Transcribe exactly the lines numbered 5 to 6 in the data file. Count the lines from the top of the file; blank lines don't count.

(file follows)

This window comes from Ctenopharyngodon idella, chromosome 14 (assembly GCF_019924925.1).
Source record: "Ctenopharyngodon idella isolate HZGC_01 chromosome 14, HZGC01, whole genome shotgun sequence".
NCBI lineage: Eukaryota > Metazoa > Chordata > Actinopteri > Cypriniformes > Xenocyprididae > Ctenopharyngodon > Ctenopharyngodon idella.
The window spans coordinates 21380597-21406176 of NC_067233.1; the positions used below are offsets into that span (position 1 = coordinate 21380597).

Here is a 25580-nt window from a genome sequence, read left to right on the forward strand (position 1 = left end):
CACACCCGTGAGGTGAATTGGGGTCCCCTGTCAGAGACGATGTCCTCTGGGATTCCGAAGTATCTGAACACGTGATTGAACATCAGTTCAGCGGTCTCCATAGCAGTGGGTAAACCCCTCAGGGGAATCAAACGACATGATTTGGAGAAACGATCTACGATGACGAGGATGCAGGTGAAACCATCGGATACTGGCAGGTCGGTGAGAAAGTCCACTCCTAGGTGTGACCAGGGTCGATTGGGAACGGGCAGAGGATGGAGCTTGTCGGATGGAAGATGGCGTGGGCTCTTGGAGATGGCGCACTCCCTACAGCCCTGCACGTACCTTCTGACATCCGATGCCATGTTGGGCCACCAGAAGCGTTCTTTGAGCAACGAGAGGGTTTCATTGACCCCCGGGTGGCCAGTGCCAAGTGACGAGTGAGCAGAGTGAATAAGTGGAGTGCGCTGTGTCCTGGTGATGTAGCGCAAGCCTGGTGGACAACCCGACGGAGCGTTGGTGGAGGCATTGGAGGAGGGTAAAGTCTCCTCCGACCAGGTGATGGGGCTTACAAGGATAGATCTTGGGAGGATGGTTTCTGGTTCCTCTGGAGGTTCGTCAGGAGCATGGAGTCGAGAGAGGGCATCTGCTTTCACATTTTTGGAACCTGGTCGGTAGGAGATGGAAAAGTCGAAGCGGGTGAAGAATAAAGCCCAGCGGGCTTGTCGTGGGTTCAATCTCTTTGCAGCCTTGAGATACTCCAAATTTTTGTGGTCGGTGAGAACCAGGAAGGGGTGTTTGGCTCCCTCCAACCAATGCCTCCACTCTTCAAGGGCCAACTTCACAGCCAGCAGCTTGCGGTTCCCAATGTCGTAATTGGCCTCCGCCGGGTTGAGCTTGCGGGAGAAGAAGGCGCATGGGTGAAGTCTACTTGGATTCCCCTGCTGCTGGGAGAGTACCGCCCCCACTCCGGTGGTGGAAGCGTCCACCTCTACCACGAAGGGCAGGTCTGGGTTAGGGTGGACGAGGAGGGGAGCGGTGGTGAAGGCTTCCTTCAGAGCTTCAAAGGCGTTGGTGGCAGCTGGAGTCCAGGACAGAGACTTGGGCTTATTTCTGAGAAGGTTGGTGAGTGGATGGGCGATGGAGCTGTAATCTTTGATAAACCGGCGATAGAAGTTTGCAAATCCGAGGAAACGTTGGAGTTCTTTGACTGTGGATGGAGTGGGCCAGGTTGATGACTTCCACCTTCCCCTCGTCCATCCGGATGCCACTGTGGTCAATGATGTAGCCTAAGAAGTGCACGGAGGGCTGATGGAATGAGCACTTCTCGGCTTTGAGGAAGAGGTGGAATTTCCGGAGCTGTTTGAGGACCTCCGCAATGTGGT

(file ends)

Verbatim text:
Here is a 25580-nt window from a genome sequence, read left to right on the forward strand (position 1 = left end):
CACACCCGTGAGGTGAATTGGGGTCCCCTGTCAGAGACGATGTCCTCTGGGATTCCGAAGTATCTGAACACGTGATTGAACATCAGTTCAGCGGTCTCCATAGCAGTGGGTAAACCCCTCAGGGGAATCAAACGACATGATTTGGAGAAACGATCTACGATGACGAGGATGCAGGTGAAACCATCGGATACTGGCAGGTCGGTGAGAAAGTCCACTCCTAGGTGTGACCAGGGTCGATTGGGAACGGGCAGAGGATGGAGCTTGTCGGATGGAAGATGGCGTGGGCTCTTGGAGATGGCGCACTCCCTACAGCCCTGCACGTACCTTCTGACATCCGATGCCATGTTGGGCCACCAGAAGCGTTCTTTGAGCAACGAGAGGGTTTCATTGACCCCCGGGTGGCCAGTGCCAAGTGACGAGTGAGCAGAGTGAATAAGTGGAGTGCGCTGTGTCCTGGTGATGTAGCGCAAGCCTGGTGGACAACCCGACGGAGCGTTGGTGGAGGCATTGGAGGAGGGTAAAGTCTCCTCCGACCAGGTGATGGGGCTTACAAGGATAGATCTTGGGAGGATGGTTTCTGGTTCCTCTGGAGGTTCGTCAGGAGCATGGAGTCGAGAGAGGGCATCTGCTTTCACATTTTTGGAACCTGGTCGGTAGGAGATGGAAAAGTCGAAGCGGGTGAAGAATAAAGCCCAGCGGGCTTGTCGTGGGTTCAATCTCTTTGCAGCCTTGAGATACTCCAAATTTTTGTGGTCGGTGAGAACCAGGAAGGGGTGTTTGGCTCCCTCCAACCAATGCCTCCACTCTTCAAGGGCCAACTTCACAGCCAGCAGCTTGCGGTTCCCAATGTCGTAATTGGCCTCCGCCGGGTTGAGCTTGCGGGAGAAGAAGGCGCATGGGTGAAGTCTACTTGGATTCCCCTGCTGCTGGGAGAGTACCGCCCCCACTCCGGTGGTGGAAGCGTCCACCTCTACCACGAAGGGCAGGTCTGGGTTAGGGTGGACGAGGAGGGGAGCGGTGGTGAAGGCTTCCTTCAGAGCTTCAAAGGCGTTGGTGGCAGCTGGAGTCCAGGACAGAGACTTGGGCTTATTTCTGAGAAGGTTGGTGAGTGGATGGGCGATGGAGCTGTAATCTTTGATAAACCGGCGATAGAAGTTTGCAAATCCGAGGAAACGTTGGAGTTCTTTGACTGTGGATGGAGTGGGCCAGGTTGATGACTTCCACCTTCCCCTCGTCCATCCGGATGCCACTGTGGTCAATGATGTAGCCTAAGAAGTGCACGGAGGGCTGATGGAATGAGCACTTCTCGGCTTTGAGGAAGAGGTGGAATTTCCGGAGCTGTTTGAGGACCTCCGCAATGTGGT